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How do I specify a certain design code?
Answer: The design code may be specified by selecting Design > _ Frame Design > View/Revise Preferences. Under Item 1 Design Code, select the appropriate code from the drop-down list.
Why do some members always differ during design iterations?
Extended Question: I have done iterative analysis and design many times. On the first iteration, 2000 members differed between analysis and design, and now that it is down to 100, there is no further reduction, and sometime the number increases. Is there an explanation?
Answer: This indicates that design has converged to the best solution available to the sections presented on the Auto List. With each iteration, design changes cause load path to redistribute. As a result, each additional iteration may again slightly change member selection and the resultant load path.
When convergence occurs, it is best to review the results, then if necessary, make changes manually. To report zero differences between analysis and design sections, fewer members must be provided to the Auto List, especially for sections available to the lateral systems.
Can different performance measures (D/C ratio) be assigned to various objects during steel frame design?
Answer: Yes, design overwrites may be applied to various structural members within a single model. For example, to apply AISC 360-05, select Design > Steel Frame Design > View/Revise Overwrites, then item 44 of the menu allows specification of the Demand/Capacity Ratio Limit. Overwrite values will then supercede the D/C ratio defined within design preferences.
Why is the moment obtained from analysis different from the moment used for design?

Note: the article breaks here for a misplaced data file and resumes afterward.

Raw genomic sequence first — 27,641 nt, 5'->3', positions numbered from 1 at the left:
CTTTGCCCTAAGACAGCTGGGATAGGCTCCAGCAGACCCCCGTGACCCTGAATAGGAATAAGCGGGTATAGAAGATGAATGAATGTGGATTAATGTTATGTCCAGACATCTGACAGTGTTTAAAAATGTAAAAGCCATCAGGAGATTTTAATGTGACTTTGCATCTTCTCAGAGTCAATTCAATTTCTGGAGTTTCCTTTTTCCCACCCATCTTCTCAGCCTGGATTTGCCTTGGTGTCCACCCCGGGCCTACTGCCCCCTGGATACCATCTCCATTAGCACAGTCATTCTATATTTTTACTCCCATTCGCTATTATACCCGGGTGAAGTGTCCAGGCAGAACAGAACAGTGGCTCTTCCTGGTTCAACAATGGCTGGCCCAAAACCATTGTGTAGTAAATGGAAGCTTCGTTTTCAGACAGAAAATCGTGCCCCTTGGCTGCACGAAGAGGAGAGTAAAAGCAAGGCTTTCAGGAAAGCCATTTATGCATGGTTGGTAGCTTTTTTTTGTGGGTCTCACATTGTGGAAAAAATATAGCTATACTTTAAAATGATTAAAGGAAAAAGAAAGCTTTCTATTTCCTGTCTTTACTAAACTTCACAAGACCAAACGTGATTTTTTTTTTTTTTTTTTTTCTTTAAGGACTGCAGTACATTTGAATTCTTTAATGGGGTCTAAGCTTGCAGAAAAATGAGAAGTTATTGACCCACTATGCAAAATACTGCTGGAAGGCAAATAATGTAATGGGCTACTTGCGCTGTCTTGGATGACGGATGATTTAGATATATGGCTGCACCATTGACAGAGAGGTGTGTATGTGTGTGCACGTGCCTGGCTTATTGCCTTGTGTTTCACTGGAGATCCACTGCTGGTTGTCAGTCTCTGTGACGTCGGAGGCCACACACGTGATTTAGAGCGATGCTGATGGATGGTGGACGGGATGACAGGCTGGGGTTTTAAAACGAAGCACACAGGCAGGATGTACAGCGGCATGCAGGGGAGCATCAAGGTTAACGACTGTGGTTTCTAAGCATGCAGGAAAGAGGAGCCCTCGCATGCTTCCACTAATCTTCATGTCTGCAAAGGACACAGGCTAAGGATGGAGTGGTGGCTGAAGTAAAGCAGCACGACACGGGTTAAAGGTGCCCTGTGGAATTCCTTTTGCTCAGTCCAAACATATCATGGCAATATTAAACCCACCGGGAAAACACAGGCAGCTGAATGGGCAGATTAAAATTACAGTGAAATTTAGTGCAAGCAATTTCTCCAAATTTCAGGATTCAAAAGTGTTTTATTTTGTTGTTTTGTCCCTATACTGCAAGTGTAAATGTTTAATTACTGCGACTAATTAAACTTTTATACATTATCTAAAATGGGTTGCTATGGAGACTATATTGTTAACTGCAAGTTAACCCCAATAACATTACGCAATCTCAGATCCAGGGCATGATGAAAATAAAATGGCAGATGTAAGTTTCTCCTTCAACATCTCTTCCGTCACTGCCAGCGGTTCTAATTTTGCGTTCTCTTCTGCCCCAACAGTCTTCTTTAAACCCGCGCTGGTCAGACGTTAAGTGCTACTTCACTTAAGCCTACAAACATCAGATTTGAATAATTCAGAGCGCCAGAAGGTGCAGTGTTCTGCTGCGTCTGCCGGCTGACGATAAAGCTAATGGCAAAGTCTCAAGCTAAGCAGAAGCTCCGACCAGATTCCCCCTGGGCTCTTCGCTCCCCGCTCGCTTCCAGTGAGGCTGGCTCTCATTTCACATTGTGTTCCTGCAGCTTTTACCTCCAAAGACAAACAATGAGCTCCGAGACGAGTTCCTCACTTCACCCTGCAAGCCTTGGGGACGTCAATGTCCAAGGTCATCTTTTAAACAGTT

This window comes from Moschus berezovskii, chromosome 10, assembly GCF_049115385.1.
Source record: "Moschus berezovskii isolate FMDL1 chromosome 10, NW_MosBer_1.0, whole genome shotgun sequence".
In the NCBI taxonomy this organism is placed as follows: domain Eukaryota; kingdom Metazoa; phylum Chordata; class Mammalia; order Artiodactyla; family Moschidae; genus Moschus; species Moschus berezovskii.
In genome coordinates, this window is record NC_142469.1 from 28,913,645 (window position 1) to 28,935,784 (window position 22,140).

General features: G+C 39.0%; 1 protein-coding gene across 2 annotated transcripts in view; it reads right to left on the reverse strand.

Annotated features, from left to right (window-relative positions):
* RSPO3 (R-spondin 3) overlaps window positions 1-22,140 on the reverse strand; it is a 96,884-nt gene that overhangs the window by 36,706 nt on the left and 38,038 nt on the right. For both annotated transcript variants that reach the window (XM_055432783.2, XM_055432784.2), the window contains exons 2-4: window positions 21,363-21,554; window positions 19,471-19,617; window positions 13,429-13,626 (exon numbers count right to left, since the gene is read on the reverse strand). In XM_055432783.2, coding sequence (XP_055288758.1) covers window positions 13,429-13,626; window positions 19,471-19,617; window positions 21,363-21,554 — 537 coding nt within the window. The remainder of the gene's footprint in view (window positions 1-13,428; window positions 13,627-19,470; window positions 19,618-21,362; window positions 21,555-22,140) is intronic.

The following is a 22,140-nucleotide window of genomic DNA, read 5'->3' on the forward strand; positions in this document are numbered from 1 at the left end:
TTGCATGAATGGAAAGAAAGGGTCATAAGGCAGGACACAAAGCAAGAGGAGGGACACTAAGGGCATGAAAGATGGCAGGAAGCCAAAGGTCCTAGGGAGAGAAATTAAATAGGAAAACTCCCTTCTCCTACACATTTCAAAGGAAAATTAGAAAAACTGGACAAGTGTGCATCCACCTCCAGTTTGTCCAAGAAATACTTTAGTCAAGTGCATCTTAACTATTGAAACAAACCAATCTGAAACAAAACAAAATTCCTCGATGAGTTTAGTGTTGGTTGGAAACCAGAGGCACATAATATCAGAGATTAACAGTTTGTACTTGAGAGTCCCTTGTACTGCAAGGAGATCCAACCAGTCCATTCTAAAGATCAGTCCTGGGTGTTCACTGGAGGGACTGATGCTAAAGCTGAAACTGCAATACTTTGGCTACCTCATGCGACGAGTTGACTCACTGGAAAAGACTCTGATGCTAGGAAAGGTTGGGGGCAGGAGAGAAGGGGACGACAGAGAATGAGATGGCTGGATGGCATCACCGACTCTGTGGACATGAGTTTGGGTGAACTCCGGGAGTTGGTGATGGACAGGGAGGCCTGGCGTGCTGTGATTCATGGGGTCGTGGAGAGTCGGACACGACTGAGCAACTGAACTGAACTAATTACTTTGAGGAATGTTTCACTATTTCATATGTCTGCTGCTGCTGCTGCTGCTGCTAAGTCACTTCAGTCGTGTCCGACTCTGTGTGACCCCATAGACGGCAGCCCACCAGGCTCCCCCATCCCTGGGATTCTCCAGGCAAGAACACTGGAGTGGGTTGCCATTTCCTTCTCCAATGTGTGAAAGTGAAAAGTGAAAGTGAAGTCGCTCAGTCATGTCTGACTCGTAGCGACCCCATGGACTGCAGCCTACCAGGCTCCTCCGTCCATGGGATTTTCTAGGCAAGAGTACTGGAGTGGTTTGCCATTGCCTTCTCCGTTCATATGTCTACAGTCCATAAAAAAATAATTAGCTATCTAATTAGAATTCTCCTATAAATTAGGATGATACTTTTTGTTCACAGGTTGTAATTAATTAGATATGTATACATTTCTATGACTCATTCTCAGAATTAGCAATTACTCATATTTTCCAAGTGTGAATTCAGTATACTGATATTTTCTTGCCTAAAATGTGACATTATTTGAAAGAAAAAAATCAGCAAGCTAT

Answer: Non-zero Pattern Live-load Factors may have been applied during design, which would redistribute negative moment and cause design-moment discrepancy. Please see the Pattern live-load factor page for additional information.
When a frame is modeled using multiple segments and not a single segment, why are design results different?
Answer: The axial and flexural capacity of a frame member is dependent upon its effective length factor, which is based on unbraced / unsupported length. When a frame is divided into multiple segments, connected by nodes, each unbraced length is only as long as the corresponding subsection. If lateral bracing does not actually occur at these points, frame properties should be overwritten to reflect the behavior of the entire length. Similarly, when a frame connects to another object which serves as bracing, the frame should be divided accordingly, or its properties should be overwritten to simulate the effect of bracing points.
To divide a frame into multiple segments, use either the Edit-Divide Frames or the Automatic Frame Mesh commands.
How are composite and noncomposite sections designed in the same model?
Extended Question: I am using auto selection to design a steel structure with both composite and noncomposite sections. Composite design returns the correct results, but the noncomposite design for the gravity system does not generate results except for columns. Noncomposite member check is shown as composite design. How is this resolved?
For steel-angle design, how is orientation considered?
Extended Question: The steel design procedure for angles seems to consider local axes and not principal axes. This discrepancy in orientation causes significant differences in the formulation of BS-5950:2000 clause 4.3.8. Is there an explanation?
Answer: Flexural stresses are calculated according to properties about principal axes. Principal axes coincide with geometric axes for sections which include I, T, box, rectangular, circular, pipe, and channel. For single-angle sections, design considers the principal properties. For general sections it is assumed that section properties coincide with principal directions. If this is not the case, manually rotate the frame local axis to match that of principal directions.
Of use may be the SAP2000 and ETABS Steel Frame Design Manual > Chapter VII, Check/Design for BS 5950-2000. This resource is available within software documentation. All details regarding design algorithm and implementation are presented.